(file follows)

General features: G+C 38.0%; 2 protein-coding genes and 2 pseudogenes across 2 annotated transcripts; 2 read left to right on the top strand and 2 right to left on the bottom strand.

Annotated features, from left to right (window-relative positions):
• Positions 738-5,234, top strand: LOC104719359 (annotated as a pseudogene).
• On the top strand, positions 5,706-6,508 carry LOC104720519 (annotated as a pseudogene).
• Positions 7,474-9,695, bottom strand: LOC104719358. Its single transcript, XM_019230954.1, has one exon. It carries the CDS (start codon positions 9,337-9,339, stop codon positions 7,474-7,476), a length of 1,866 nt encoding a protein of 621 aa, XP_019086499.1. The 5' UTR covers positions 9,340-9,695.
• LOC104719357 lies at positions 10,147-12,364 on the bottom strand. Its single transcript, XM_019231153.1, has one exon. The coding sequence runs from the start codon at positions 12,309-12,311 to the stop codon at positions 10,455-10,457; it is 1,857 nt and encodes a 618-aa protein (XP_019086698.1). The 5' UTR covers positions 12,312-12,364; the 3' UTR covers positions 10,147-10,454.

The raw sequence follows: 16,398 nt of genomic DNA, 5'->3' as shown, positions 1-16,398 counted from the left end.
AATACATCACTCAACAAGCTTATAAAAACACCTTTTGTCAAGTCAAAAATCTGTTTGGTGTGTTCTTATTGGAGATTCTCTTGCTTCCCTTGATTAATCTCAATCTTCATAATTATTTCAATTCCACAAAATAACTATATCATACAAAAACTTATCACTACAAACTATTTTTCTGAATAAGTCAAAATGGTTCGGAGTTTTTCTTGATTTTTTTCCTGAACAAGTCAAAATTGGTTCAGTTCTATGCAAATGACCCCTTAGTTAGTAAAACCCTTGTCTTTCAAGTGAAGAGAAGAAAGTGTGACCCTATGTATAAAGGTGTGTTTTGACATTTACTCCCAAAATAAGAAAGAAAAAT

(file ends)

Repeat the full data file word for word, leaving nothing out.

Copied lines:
General features: G+C 38.0%; 2 protein-coding genes and 2 pseudogenes across 2 annotated transcripts; 2 read left to right on the top strand and 2 right to left on the bottom strand.

Annotated features, from left to right (window-relative positions):
• Positions 738-5,234, top strand: LOC104719359 (annotated as a pseudogene).
• On the top strand, positions 5,706-6,508 carry LOC104720519 (annotated as a pseudogene).
• Positions 7,474-9,695, bottom strand: LOC104719358. Its single transcript, XM_019230954.1, has one exon. It carries the CDS (start codon positions 9,337-9,339, stop codon positions 7,474-7,476), a length of 1,866 nt encoding a protein of 621 aa, XP_019086499.1. The 5' UTR covers positions 9,340-9,695.
• LOC104719357 lies at positions 10,147-12,364 on the bottom strand. Its single transcript, XM_019231153.1, has one exon. The coding sequence runs from the start codon at positions 12,309-12,311 to the stop codon at positions 10,455-10,457; it is 1,857 nt and encodes a 618-aa protein (XP_019086698.1). The 5' UTR covers positions 12,312-12,364; the 3' UTR covers positions 10,147-10,454.

The raw sequence follows: 16,398 nt of genomic DNA, 5'->3' as shown, positions 1-16,398 counted from the left end.
AATACATCACTCAACAAGCTTATAAAAACACCTTTTGTCAAGTCAAAAATCTGTTTGGTGTGTTCTTATTGGAGATTCTCTTGCTTCCCTTGATTAATCTCAATCTTCATAATTATTTCAATTCCACAAAATAACTATATCATACAAAAACTTATCACTACAAACTATTTTTCTGAATAAGTCAAAATGGTTCGGAGTTTTTCTTGATTTTTTTCCTGAACAAGTCAAAATTGGTTCAGTTCTATGCAAATGACCCCTTAGTTAGTAAAACCCTTGTCTTTCAAGTGAAGAGAAGAAAGTGTGACCCTATGTATAAAGGTGTGTTTTGACATTTACTCCCAAAATAAGAAAGAAAAAT